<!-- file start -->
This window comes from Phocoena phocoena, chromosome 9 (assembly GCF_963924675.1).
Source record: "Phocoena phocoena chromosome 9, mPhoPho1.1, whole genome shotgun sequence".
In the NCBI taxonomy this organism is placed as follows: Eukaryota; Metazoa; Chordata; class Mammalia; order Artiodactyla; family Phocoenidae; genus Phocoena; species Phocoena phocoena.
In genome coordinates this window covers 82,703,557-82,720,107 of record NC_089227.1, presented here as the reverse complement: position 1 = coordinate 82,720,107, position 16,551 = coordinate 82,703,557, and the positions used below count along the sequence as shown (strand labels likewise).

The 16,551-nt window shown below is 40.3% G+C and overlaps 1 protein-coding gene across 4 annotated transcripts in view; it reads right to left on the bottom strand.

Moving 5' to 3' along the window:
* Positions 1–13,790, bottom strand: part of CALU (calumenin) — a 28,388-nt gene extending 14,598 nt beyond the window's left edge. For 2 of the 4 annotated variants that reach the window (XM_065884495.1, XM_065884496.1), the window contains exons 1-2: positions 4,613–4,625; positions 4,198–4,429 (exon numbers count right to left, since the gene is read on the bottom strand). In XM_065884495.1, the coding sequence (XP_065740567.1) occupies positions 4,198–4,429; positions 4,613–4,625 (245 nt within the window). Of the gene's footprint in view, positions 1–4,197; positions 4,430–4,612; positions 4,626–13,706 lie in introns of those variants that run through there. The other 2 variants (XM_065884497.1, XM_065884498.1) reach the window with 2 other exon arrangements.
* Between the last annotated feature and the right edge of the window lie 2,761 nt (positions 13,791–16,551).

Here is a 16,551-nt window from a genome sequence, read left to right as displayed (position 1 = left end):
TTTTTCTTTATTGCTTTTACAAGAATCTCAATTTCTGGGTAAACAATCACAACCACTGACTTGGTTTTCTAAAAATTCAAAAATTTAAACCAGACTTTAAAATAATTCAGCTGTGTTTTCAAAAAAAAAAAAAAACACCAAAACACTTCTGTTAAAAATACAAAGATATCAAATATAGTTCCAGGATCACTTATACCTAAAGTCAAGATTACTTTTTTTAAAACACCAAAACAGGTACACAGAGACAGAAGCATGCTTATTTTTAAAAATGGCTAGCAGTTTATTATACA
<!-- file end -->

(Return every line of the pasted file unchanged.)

This window comes from Phocoena phocoena, chromosome 9 (assembly GCF_963924675.1).
Source record: "Phocoena phocoena chromosome 9, mPhoPho1.1, whole genome shotgun sequence".
In the NCBI taxonomy this organism is placed as follows: Eukaryota; Metazoa; Chordata; class Mammalia; order Artiodactyla; family Phocoenidae; genus Phocoena; species Phocoena phocoena.
In genome coordinates this window covers 82,703,557-82,720,107 of record NC_089227.1, presented here as the reverse complement: position 1 = coordinate 82,720,107, position 16,551 = coordinate 82,703,557, and the positions used below count along the sequence as shown (strand labels likewise).

The 16,551-nt window shown below is 40.3% G+C and overlaps 1 protein-coding gene across 4 annotated transcripts in view; it reads right to left on the bottom strand.

Moving 5' to 3' along the window:
* Positions 1–13,790, bottom strand: part of CALU (calumenin) — a 28,388-nt gene extending 14,598 nt beyond the window's left edge. For 2 of the 4 annotated variants that reach the window (XM_065884495.1, XM_065884496.1), the window contains exons 1-2: positions 4,613–4,625; positions 4,198–4,429 (exon numbers count right to left, since the gene is read on the bottom strand). In XM_065884495.1, the coding sequence (XP_065740567.1) occupies positions 4,198–4,429; positions 4,613–4,625 (245 nt within the window). Of the gene's footprint in view, positions 1–4,197; positions 4,430–4,612; positions 4,626–13,706 lie in introns of those variants that run through there. The other 2 variants (XM_065884497.1, XM_065884498.1) reach the window with 2 other exon arrangements.
* Between the last annotated feature and the right edge of the window lie 2,761 nt (positions 13,791–16,551).

Here is a 16,551-nt window from a genome sequence, read left to right as displayed (position 1 = left end):
TTTTTCTTTATTGCTTTTACAAGAATCTCAATTTCTGGGTAAACAATCACAACCACTGACTTGGTTTTCTAAAAATTCAAAAATTTAAACCAGACTTTAAAATAATTCAGCTGTGTTTTCAAAAAAAAAAAAAAACACCAAAACACTTCTGTTAAAAATACAAAGATATCAAATATAGTTCCAGGATCACTTATACCTAAAGTCAAGATTACTTTTTTTAAAACACCAAAACAGGTACACAGAGACAGAAGCATGCTTATTTTTAAAAATGGCTAGCAGTTTATTATACA